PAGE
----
2. Any party to a marriage defined in subdivision one of this section who commences a proceeding to annul the marriage or for a divorce must allege, in his or her verified complaint: (i) that, to the best of his or her knowledge, that he or she has taken or that he or she will take, prior to the entry of final judgment, all steps solely within his or her power to remove any barrier to the defendant’s remarriage following the annulment or divorce; or (ii) that the defendant has waived in writing the requirements of this subdivision.

3. No final judgment of annulment or divorce shall thereafter be entered unless the plaintiff shall have filed and served a sworn statement: (i) that, to the best of his or her knowledge, he or she has, prior to the entry of such final judgment, taken all steps solely within his or her power to remove all barriers to the defendant’s remarriage following the annulment or divorce; or (ii) that the defendant has waived in writing the requirements of this subdivision.

The problem with this statute is rather glaring: It requires only that a plaintiff “remove barriers” to the defendant’s remarriage, and not the reverse.1

To address this issue, in 1992 the legislature enacted DRL §236[B][5][h], which states that:

[i]n any decision made pursuant to this subdivision the court shall, where appropriate, consider the effect of barrier to remarriage as defined in subdivision six of section two hundred fifty-three of this article, on the factors enumerated in paragraph d of this subdivision.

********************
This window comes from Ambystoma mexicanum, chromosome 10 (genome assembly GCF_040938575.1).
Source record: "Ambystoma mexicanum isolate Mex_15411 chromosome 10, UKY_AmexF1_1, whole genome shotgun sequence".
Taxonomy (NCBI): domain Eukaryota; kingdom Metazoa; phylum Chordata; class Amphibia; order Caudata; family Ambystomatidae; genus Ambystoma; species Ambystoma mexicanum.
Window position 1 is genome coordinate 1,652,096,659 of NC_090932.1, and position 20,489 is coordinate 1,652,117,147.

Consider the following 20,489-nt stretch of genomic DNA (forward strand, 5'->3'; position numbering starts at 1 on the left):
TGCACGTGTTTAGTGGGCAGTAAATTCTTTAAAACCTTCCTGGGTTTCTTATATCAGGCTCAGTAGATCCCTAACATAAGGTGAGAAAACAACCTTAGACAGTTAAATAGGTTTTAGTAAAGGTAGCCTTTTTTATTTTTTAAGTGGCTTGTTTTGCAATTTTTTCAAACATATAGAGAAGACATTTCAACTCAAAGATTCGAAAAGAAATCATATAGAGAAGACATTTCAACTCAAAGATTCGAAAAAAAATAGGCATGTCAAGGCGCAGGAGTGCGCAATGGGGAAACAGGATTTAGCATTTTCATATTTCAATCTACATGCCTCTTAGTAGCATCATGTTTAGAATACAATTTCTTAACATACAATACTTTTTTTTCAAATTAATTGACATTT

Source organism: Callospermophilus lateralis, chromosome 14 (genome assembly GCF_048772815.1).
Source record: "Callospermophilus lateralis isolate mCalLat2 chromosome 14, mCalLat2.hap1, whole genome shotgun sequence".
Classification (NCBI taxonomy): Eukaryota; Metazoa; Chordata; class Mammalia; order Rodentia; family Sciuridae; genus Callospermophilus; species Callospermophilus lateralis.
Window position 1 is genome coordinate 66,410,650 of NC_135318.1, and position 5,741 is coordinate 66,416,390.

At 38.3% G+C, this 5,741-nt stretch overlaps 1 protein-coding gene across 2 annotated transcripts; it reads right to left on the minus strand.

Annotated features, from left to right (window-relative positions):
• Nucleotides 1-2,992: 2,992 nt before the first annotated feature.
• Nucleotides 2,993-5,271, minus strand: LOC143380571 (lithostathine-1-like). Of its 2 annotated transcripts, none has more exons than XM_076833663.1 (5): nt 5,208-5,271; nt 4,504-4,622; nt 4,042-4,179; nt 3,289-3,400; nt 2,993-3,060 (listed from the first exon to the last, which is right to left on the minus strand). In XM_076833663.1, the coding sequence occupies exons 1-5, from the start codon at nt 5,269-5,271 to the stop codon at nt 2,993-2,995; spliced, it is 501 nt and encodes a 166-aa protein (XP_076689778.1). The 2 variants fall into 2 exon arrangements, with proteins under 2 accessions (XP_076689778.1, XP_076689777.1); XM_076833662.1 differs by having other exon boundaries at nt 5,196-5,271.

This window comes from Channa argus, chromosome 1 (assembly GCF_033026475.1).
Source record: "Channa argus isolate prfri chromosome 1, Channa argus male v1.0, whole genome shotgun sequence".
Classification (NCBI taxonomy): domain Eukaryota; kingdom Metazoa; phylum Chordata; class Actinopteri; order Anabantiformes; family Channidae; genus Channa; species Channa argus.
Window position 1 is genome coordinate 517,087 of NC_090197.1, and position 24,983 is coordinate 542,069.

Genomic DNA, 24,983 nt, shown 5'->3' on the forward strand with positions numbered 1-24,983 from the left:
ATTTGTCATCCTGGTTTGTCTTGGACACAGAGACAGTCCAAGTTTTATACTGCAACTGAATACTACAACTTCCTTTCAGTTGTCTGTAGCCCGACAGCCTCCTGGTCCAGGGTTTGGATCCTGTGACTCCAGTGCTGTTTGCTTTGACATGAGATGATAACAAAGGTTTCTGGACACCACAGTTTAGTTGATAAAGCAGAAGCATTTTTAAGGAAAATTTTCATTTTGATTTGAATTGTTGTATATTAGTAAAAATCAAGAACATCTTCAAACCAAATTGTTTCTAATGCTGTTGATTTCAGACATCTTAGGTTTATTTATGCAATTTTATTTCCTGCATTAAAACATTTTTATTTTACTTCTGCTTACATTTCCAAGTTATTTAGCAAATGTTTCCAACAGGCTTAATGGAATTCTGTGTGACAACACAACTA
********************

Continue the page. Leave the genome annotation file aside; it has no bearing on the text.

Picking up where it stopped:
This section was added to the equitable distribution statute to specifically authorize matrimonial courts to consider the effects of a barrier to remarriage of one of the spouses when determining the equitable distribution of marital assets.

Courts Take Action

Since the enactment of §236[B][5][h], our courts have been more aggressive and proactive in dealing with spouses who seek to withhold a religious divorce from their spouse.

For example, in Kaplinsky v. Kaplinsky, 198 A.D.2d 212 (2d Dept. 1993), the Appellate Division, Second Department, affirmed the trial court’s decision to hold the former husband in contempt of court for his failure to deliver a Get to his former wife in accordance with the terms of their stipulation of settlement and imposed a term of imprisonment and withholding of economic benefits from the former husband until he purged himself of his contempt.